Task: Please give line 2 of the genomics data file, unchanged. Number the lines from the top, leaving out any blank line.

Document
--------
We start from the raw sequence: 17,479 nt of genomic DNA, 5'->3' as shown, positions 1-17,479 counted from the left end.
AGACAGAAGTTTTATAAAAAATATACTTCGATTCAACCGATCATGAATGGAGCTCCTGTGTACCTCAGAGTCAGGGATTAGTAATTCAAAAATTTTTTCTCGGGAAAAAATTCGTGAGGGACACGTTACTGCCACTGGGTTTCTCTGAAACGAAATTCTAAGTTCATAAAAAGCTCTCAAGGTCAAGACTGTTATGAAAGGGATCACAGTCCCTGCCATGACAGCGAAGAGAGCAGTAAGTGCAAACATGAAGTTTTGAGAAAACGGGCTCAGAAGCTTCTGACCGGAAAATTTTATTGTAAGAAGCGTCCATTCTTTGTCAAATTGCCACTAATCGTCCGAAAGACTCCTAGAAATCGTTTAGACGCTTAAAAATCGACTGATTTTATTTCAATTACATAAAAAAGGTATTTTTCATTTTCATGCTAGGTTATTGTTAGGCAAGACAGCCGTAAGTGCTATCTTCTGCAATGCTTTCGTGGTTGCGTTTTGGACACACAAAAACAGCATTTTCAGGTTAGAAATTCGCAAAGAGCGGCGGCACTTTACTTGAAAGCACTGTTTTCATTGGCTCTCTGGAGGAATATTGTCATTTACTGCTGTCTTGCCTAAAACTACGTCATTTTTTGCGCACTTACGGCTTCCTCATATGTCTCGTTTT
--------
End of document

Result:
AGACAGAAGTTTTATAAAAAATATACTTCGATTCAACCGATCATGAATGGAGCTCCTGTGTACCTCAGAGTCAGGGATTAGTAATTCAAAAATTTTTTCTCGGGAAAAAATTCGTGAGGGACACGTTACTGCCACTGGGTTTCTCTGAAACGAAATTCTAAGTTCATAAAAAGCTCTCAAGGTCAAGACTGTTATGAAAGGGATCACAGTCCCTGCCATGACAGCGAAGAGAGCAGTAAGTGCAAACATGAAGTTTTGAGAAAACGGGCTCAGAAGCTTCTGACCGGAAAATTTTATTGTAAGAAGCGTCCATTCTTTGTCAAATTGCCACTAATCGTCCGAAAGACTCCTAGAAATCGTTTAGACGCTTAAAAATCGACTGATTTTATTTCAATTACATAAAAAAGGTATTTTTCATTTTCATGCTAGGTTATTGTTAGGCAAGACAGCCGTAAGTGCTATCTTCTGCAATGCTTTCGTGGTTGCGTTTTGGACACACAAAAACAGCATTTTCAGGTTAGAAATTCGCAAAGAGCGGCGGCACTTTACTTGAAAGCACTGTTTTCATTGGCTCTCTGGAGGAATATTGTCATTTACTGCTGTCTTGCCTAAAACTACGTCATTTTTTGCGCACTTACGGCTTCCTCATATGTCTCGTTTT